Sunday, February 13, 2011

Watson falls after bright start

India v Australia, World Cup 2011 warm-up, Bangalore

Clinical Australia restrict India to 214

Watson falls after bright start
Virender Sehwag was the only bright spot for India © AFP

A massive crowd befitting an actual World Cup game had turned up to cheer India on at the Chinnaswamy Stadium, but even the booming music and the frequent bugle calls failed to lift them, as the home side's batting flopped in the high-profile warm-up match against Australia, who gave another demonstration of how dangerous a side they are. Barring the huge number of wides, Ricky Ponting will have few complaints about the bowling performance on a track which wasn't providing much help, with even their lowest-profile bowler, John Hastings, providing two significant breakthroughs.
One cause of comfort for Indian fans was that Virender Sehwag showed no signs of the shoulder problem that kept him out of the recent one-dayers in South Africa, as he top scored with a half-century. He began with an effortless push for four past extra cover off a low full toss but couldn't provide the customary high-speed start since he was starved of strike: he faced only four deliveries in the first five overs, and 56 in the 23 overs he lasted. He could have been dismissed in the fifth over after a mix-up with Virat Kohli, but Ponting failed to hit the one stump he had to aim at. Sehwag was at his most attacking against the spin of Jason Krejza, skipping beyond leg and looking to cut four times in Krejza's first over. He carved three fours off Krejza, and blasted him over long-off to reach his fifty, but the offspinner had his revenge by bowling Sehwag next ball.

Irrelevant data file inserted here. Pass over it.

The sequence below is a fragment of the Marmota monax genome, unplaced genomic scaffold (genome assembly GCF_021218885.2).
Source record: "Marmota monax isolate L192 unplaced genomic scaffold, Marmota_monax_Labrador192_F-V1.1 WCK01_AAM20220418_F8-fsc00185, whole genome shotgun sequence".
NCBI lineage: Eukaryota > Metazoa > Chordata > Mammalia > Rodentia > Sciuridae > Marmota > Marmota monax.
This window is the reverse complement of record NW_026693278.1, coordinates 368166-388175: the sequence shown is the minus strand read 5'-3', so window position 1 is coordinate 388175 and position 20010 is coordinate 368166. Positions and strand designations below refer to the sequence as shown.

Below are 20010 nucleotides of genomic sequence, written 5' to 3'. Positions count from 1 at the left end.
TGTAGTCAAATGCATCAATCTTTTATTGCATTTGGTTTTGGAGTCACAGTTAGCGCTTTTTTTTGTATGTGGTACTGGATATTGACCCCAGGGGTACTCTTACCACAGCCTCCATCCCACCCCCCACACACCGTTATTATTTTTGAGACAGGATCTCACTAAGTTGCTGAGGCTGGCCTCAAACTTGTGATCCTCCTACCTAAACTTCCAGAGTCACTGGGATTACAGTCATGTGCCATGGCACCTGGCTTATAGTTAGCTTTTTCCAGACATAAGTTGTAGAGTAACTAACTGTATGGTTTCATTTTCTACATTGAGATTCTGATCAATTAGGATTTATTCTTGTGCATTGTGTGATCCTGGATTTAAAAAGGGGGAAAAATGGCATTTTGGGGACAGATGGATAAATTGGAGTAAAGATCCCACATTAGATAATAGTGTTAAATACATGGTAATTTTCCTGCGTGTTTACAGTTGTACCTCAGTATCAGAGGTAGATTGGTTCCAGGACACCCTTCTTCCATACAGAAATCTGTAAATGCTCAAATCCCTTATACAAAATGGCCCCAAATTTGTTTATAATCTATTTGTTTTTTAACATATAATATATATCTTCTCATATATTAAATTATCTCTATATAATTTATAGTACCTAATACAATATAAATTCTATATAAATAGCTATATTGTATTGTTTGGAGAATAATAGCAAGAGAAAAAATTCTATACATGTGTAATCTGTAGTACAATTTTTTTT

Before his dismissal Sehwag watched a procession of India's specialist batsmen, none of whom made big contributions. Gautam Gambhir never looked at ease in a short stay before edging to slip; Virat Kohli showed glimpses of his class in his 21 before chopping Hastings to backward point; Yuvraj Singh walked after an indecisive response to a bouncer - initially looking to sway out of the way before feathering the ball to the keeper; MS Dhoni was bowled for 11, prolonging his fallow spell in one-dayers.
At 113 for 5, with the seniors dismissed, Suresh Raina had a chance to stake his World Cup claim by reviving the innings. He survived the short balls Australia fired at him but didn't last very long, nicking Brett Lee as he attempted on-the-up drive. Lee was in top form, accurate and slipping in the bouncers and yorkers at pace to trouble the batting. He finished with figures of 3 for 35, the highlight of which was a full and fast delivery that dislodged Harbhajn Singh's middle stump.
Once again, it was left to Yusuf Pathan to ensure India put up a fight. He made an unusually patient 32 (and was 18 off 34 at one stage), and had plenty of fortune as Australia's put down two sitters. Yusuf cut out the big hits, even against Krejza, preferring to paddle-sweep him rather than try to hammer him over long-on. With R Ashwin providing solid support, Yusuf dragged India from the depths of 138 for 8 towards 200, and he attempted his trademark big hits only after spending ten overs at the crease, as he clubbed part-timer David Hussey twice into the stands behind long-on. The crowd started to find its voice again, but was silenced soon after as Yusuf's next swipe flew to Krejza at deep midwicket. There was more late resistance, as Ashwin and Ashish Nehra added 27 to take India to the mild respectability of 214.
Siddarth Ravindran is a sub-editor at ESPNcricinfo

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